El-Zaatari’s research centers around determining the process by which chronic inflammation causes certain cells to become malignant. Specifically he aims to characterize changes in inflamed stomach tissue that lead to precancerous conditions. “We can use tools to look at the cell types and genes that are changing during the later stages of inflammation,” he says. Ultimately what he and his colleagues learn could point to new targets for drug development, he says.


El-Zaatari was born and raised in Lebanon and received his undergraduate training in human genetics at the University of Nottingham in England. He then earned his Ph.D. there in pre-clinical oncology. He joined the University of Michigan as a post-doctoral fellow with the intention of specializing in gastric cancer, because he was attracted to the opportunity to make real advances in a type of cancer that’s relatively understudied in the United States, he says.


In his spare time, El-Zaatari enjoys sports and acting, as well as spending time with his wife, Jenna, who runs a bridal store located on the first floor of their condominium where they live near the university. The store is an extension of El-Zaatari’s mom’s bridal business in Lebanon, he says.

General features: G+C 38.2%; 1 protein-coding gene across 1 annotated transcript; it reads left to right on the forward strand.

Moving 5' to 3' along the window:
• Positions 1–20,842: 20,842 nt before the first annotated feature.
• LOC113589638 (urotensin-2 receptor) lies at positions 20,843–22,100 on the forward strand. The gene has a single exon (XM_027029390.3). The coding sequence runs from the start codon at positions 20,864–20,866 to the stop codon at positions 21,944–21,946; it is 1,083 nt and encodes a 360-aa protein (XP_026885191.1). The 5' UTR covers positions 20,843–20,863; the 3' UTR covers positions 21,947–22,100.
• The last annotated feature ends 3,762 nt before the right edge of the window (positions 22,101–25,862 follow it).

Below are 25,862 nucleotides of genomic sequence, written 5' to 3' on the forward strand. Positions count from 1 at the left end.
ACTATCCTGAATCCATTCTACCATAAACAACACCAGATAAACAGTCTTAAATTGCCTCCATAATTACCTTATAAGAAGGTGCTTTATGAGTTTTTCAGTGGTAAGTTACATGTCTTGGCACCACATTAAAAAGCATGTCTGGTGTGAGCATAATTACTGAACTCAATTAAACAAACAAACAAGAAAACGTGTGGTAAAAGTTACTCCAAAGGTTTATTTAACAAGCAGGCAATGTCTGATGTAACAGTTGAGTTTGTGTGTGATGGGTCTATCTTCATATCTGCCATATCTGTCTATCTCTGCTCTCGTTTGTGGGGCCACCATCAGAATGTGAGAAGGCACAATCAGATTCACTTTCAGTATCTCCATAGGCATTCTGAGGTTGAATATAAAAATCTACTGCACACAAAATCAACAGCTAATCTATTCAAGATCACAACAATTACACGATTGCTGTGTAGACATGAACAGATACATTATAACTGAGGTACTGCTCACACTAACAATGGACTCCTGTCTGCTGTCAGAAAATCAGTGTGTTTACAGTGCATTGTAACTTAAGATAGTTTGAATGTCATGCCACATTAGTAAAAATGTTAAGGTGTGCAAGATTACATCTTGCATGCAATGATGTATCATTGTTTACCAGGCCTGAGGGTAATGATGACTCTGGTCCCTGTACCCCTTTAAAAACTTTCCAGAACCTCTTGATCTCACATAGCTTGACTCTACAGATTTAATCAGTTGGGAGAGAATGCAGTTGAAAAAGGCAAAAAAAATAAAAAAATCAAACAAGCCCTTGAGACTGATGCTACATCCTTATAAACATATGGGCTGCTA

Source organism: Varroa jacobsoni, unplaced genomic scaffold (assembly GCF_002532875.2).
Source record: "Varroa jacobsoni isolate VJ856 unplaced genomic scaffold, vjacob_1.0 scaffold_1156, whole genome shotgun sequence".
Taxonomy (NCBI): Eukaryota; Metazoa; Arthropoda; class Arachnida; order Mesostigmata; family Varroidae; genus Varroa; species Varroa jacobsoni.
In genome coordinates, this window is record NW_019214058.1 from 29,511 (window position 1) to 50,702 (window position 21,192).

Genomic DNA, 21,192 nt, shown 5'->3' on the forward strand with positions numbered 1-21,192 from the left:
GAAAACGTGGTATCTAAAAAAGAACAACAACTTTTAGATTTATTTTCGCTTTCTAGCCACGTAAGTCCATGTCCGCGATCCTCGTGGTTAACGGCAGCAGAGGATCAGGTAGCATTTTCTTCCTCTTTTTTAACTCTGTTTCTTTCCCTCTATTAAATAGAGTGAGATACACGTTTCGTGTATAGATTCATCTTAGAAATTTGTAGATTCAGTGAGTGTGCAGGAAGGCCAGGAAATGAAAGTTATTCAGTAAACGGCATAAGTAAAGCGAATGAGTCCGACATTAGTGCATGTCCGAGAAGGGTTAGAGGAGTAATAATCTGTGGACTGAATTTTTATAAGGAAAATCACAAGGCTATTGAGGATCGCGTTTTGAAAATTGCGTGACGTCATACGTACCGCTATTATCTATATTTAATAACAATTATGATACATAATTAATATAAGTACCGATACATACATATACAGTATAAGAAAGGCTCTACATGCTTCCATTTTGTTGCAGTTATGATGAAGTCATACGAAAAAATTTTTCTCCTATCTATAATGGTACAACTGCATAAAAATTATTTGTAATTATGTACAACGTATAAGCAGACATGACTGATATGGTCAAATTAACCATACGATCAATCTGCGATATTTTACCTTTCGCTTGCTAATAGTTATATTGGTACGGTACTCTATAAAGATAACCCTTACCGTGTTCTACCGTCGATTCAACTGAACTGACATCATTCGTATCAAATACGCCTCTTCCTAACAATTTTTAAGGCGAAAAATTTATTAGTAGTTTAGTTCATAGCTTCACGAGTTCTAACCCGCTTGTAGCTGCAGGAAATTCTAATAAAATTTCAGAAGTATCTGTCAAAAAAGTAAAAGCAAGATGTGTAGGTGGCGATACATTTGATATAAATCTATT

As for advancing his research, El-Zaatari says the AGA-GCF grant gives him a big boost, and the support he needs to stay on the tenure track at the university. “It’s great having a grant devoted to gastric cancer,” he says, adding that he hopes the research scholar program will encourage other young scientists to keep searching for potential cures for the disease. “This grant is going to bridge the [financial] support for early research and give more people in this field a chance to become established investigators in gastric cancer.” 

Research News


Here are some of the most exciting advances in gastric cancer research reported over the past few months:


New Chemical Technique May Boost Surgery Success